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Golf

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Associated Press
Tiger Woods reacts after chipping in from 40 feet for birdie on the fourth hole during the fourth round of the Farmers Insurance Open on Sunday.

Like Tiger of old: Woods rolls to big lead

– Everything became perfectly clear Sunday at Torrey Pines. Tiger Woods was on his game and headed toward yet another win.

Woods seized control of the fog-delayed Farmers Insurance Open with a strong driving performance that carried him to a 3-under 69 and a four-shot lead after the third round. Even when he got wild off the tee late in chilly afternoon of the fourth round, he still made birdies to stretch his lead to six shots when play was suspended by darkness.

Woods has 11 holes left to play when the round resumes today.

“It was a long day ... and I played well today,” Woods said. “Overall, I’m very pleased that I was able to build on my lead.”

Thick fog washed out all of Saturday, forcing players to go from sunrise to sunset Sunday. They finished the third round, took about 30 minutes for lunch and went right back onto the golf course. CBS Sports wants to televise the conclusion, so the round will not resume until 2 p.m. EST.

Woods was at 17-under par for the tournament.

Defending champion Brandt Snedeker was 4 under through 13 holes of the final round, and he was not making up much ground on Woods. Snedeker was at 11 under, along with Nick Watney, who was through eight holes.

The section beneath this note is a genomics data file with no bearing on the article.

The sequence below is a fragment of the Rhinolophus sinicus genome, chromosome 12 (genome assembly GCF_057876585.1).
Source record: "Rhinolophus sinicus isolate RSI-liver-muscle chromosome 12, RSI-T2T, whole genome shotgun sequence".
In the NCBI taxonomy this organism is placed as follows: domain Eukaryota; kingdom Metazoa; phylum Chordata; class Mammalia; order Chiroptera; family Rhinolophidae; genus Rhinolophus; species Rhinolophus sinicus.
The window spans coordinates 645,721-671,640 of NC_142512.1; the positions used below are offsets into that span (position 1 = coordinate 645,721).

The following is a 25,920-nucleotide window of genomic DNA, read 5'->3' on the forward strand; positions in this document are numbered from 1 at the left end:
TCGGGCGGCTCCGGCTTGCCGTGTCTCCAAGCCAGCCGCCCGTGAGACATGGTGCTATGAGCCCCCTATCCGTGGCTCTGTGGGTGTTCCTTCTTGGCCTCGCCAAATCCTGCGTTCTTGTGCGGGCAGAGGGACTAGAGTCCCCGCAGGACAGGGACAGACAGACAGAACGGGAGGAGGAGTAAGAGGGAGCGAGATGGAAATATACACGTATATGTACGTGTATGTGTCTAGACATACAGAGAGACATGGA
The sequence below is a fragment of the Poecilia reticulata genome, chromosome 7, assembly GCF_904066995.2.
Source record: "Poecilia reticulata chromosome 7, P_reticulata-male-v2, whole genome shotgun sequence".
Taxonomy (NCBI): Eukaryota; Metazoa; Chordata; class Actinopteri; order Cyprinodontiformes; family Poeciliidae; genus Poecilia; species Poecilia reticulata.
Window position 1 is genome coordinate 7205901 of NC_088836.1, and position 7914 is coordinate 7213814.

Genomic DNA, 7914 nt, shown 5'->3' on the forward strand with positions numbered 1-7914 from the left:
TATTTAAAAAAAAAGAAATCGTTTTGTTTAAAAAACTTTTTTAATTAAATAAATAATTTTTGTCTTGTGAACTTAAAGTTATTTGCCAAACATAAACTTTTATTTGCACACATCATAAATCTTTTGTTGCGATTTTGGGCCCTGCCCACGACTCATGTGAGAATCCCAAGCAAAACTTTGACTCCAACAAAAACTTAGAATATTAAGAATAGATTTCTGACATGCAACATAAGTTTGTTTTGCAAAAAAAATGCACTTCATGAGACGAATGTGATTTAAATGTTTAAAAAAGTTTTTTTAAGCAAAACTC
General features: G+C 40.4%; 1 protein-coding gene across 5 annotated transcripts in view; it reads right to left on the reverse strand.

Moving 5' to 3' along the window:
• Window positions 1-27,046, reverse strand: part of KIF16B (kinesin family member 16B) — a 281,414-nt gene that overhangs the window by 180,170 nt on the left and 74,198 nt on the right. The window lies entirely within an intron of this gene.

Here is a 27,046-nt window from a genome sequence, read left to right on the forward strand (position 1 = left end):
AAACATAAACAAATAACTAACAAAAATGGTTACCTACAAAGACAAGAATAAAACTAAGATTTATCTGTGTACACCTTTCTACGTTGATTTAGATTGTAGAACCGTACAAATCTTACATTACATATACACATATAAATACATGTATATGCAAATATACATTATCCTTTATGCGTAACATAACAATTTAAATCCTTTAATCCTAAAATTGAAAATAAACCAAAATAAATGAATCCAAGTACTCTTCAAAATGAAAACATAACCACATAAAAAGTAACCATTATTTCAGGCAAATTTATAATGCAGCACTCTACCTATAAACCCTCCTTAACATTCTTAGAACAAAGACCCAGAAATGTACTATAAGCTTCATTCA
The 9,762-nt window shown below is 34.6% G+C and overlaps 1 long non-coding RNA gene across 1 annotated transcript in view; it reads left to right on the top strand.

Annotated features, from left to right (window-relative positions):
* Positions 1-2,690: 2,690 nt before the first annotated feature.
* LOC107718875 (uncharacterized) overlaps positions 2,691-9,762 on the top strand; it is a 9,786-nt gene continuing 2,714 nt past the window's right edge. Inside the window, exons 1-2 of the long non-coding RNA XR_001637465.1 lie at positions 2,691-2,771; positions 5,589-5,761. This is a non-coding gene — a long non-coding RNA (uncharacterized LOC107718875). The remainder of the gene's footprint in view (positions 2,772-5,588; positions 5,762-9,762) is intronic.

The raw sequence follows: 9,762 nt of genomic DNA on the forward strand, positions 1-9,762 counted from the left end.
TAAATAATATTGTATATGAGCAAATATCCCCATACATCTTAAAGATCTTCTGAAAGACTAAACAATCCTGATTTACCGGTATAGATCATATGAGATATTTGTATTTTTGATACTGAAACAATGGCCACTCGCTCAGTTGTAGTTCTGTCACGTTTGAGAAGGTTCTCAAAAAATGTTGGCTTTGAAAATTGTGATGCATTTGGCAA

Woods finished 54 holes at 14-under 202 and was four shots ahead of Canadian rookie Brad Fritsch. It was the 16th time in his PGA Tour career that Woods had a 54-hole lead of at least four shots.

If that wasn’t enough to make the outcome look inevitable, everything was going his way in the final hour.

His tee shot on No. 2 that the ball finished in the first cut of rough in the sixth fairway. He still saved par. Woods made a birdie putt of about 10 feet on No. 3, and then wound up well right of the cart path and blocked by a tree on the fourth hole. He carved a punch shot around the tree, safely in front of the green, and his chip banged into the pin and dropped for birdie.

Two holes later, from a mangled lie in the right rough, he smashed a 5-wood that ran onto the green and set up a two-putt birdie.

Snedeker was seven shots behind after three rounds, the same deficit he faced a year ago. Only now he’s trying to chase down Woods. Woods is 38-2 on the PGA Tour when he has the outright lead going into the last round.

“I’ve got to make some more birdies,” Snedeker said. “I’ve got a long way to go. I’ve got a guy at the top of the leader board that doesn’t like giving up leads, so I have to go catch him. I did a great job today of staying patient and playing good golf.”

Woods didn’t bother wearing red Sunday, knowing the tournament wouldn’t end until the next day.

In some respects, though, it had the feeling of being over. Fritsch birdied the last hole of the third round for a 70 to finish on 206. Erik Compton finished birdie-eagle for a 71 and was alone in third through 54 holes, five shots behind. When someone asked him about chasing Woods, Compton started laughing.

“I’m trying to chase myself,” he said.

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